Collars: LEAPS Puts and Front-Month Calls
What will and won't work in options trading.
I've just recently begun learning about options and would like to know what you think about buying shares, buying an at-the-money LEAPS put, and then selling front month at the money calls against the stock.
I've had no luck searching the Web regarding this strategy. Once again, I'm at the point where I don't even know what I don't know and would appreciate your feedback.
You're already way ahead of most beginners by understanding that you "don't know what you don't know." It appears to me that you have read about several different principles of using options and are trying to put together a strategy that encompasses several of them. The problem with options is that one plus one is often unequal to two.
You're trying to adopt the collar strategy, and I don't know whether you realize that. The collar is a good, conservative method for protecting your assets when investing.
One problem with the typical collar is that you own puts than expire at the same time as the calls. Thus, the position doesn't provide anything attractive in the way of time decay, or positive theta. By owning options that expire in the second or third month, the benefits of theta come into play. Collars with puts that expire in three and six months, rather than the front month, have been shown to outperform traditional collars -- at least under the conditions of the specific study.
Your idea is to go whole hog and buy LEAPS puts -- to have a very pretty time decay position. Alas, it's not that simple.
Dave, there is one very serious problem with this strategy, and to me it dwarfs the rest of the discussion. Your obvious intent with this trade is to pay very little in time decay for your long LEAPS puts and to collect the very rapid time decay by selling near-term calls.
You do get that nice positive theta. And if you're lucky, and the price of the underlying doesn't change by too much month after month, this plan works like a charm.
But, you're going to be short gamma, which measures the rate at which you get long or short as the market moves. That front-month call has much more gamma than the LEAPS put. Your proposed trade has negative gamma. That means you get shorter and shorter when the market rises. It also makes you longer and longer as the market falls.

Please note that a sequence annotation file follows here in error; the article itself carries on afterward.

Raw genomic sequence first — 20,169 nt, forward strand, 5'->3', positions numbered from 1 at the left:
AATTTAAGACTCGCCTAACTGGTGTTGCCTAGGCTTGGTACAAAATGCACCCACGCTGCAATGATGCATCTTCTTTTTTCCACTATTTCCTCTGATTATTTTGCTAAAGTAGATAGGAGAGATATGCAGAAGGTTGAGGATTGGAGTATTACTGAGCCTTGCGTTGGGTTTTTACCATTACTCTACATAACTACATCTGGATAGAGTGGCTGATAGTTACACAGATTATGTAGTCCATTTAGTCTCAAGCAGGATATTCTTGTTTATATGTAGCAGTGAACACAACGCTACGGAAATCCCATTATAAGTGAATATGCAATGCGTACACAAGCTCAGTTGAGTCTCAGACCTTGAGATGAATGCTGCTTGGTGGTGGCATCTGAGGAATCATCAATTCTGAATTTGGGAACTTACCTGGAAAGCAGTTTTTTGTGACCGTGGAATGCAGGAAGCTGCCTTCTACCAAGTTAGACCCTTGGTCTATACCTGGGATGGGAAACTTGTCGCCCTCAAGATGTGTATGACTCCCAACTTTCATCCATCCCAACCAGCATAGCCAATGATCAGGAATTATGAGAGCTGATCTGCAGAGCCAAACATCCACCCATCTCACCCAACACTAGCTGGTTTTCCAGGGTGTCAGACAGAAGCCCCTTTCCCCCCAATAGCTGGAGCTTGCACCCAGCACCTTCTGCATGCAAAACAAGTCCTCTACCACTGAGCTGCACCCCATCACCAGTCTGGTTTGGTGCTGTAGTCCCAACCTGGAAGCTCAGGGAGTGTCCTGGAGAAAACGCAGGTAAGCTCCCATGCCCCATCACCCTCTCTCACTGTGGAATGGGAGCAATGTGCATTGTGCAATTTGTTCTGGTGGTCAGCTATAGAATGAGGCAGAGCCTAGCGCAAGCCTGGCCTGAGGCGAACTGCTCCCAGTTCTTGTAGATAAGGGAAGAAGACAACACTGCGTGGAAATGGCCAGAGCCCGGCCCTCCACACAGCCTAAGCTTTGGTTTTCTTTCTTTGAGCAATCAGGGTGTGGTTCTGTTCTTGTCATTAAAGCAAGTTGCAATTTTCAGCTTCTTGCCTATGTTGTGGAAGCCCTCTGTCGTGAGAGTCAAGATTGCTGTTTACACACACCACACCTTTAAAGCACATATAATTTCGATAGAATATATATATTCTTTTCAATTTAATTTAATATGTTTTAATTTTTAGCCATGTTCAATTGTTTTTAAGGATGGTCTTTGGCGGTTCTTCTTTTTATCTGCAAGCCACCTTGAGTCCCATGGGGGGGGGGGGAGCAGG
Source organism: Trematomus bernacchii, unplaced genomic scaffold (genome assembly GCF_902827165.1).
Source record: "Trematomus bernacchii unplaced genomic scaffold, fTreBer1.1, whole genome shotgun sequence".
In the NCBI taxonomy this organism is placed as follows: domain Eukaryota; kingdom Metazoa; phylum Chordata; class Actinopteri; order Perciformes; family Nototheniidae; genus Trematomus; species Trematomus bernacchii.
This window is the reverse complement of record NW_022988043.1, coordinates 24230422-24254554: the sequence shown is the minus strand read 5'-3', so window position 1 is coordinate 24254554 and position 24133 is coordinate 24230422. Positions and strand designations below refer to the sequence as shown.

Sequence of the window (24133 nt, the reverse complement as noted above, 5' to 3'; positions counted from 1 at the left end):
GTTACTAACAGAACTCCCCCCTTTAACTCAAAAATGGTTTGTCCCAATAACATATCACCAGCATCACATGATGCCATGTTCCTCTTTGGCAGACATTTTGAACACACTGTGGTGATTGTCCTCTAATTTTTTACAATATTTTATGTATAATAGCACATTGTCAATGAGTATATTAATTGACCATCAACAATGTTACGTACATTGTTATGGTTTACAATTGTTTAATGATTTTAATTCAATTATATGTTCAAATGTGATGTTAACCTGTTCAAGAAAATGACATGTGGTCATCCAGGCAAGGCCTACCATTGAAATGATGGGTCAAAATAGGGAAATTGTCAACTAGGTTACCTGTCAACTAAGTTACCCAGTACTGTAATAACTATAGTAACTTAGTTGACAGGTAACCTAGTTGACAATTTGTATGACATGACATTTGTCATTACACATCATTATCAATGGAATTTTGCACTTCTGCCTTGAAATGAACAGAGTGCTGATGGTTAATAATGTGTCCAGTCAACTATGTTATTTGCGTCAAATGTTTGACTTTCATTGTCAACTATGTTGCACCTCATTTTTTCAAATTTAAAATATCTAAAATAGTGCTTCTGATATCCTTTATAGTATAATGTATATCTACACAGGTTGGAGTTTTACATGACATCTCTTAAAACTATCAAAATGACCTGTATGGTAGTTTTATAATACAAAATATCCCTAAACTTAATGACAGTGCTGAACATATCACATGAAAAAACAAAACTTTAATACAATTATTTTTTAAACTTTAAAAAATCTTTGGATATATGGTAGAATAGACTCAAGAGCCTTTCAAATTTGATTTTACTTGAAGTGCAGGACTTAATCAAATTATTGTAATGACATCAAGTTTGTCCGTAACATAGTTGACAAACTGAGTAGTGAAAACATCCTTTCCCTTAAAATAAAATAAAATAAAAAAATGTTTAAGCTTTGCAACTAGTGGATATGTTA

If the market rises significantly:
The call moves into the money and quickly moves point for point with the stock. Thus, your long stock vs. short call makes no money when that happens
- Your long put continues to lose value
- The greater the price increase, the more your put declines in value
- To make it even worse, most rallies are accompanied by a decrease in implied volatility. If you're not yet familiar with implied volatility, then you're indeed wading in far too deeply for a rookie trader. Bottom line: as implied volatility decreases, the value of your put decreases even more than it would on the rally. It's a double whammy
- This trade can do very poorly in a rising market. And that's a shame because a (traditional) collar is slightly bullish and doesn't lose money when the market rises. It limits gains, but doesn't lose money.
If the market falls significantly:
The call was inexpensive to begin with, and it soon becomes near worthless. It affords no additional profits on a decline
- The position becomes essentially long LEAPS put and long stock. You can look at this two different ways. This combination is equivalent to a long LEAPS call (I know equivalent positions may be another topic you haven't tackled, but it's very important to do so), and the call decreases in value -- quickly -- as the market falls. The alternative is to recognize that the put has a delta far less than that of the stock and gains value more slowly than the stock loses value. In either case, this loses money on a big decline
- To offset this loss, implied volatility tends to rise and that kicks into the picture by giving the put a bit of extra valuation. But it won't be sufficient to prevent losing money
- This trade does poorly in a falling market
Bottom line: You're betting on a relatively constant stock price -- and there are better alternatives for doing that. I do not like your suggested strategy.
But I'm glad you asked and hope this reply has been helpful.
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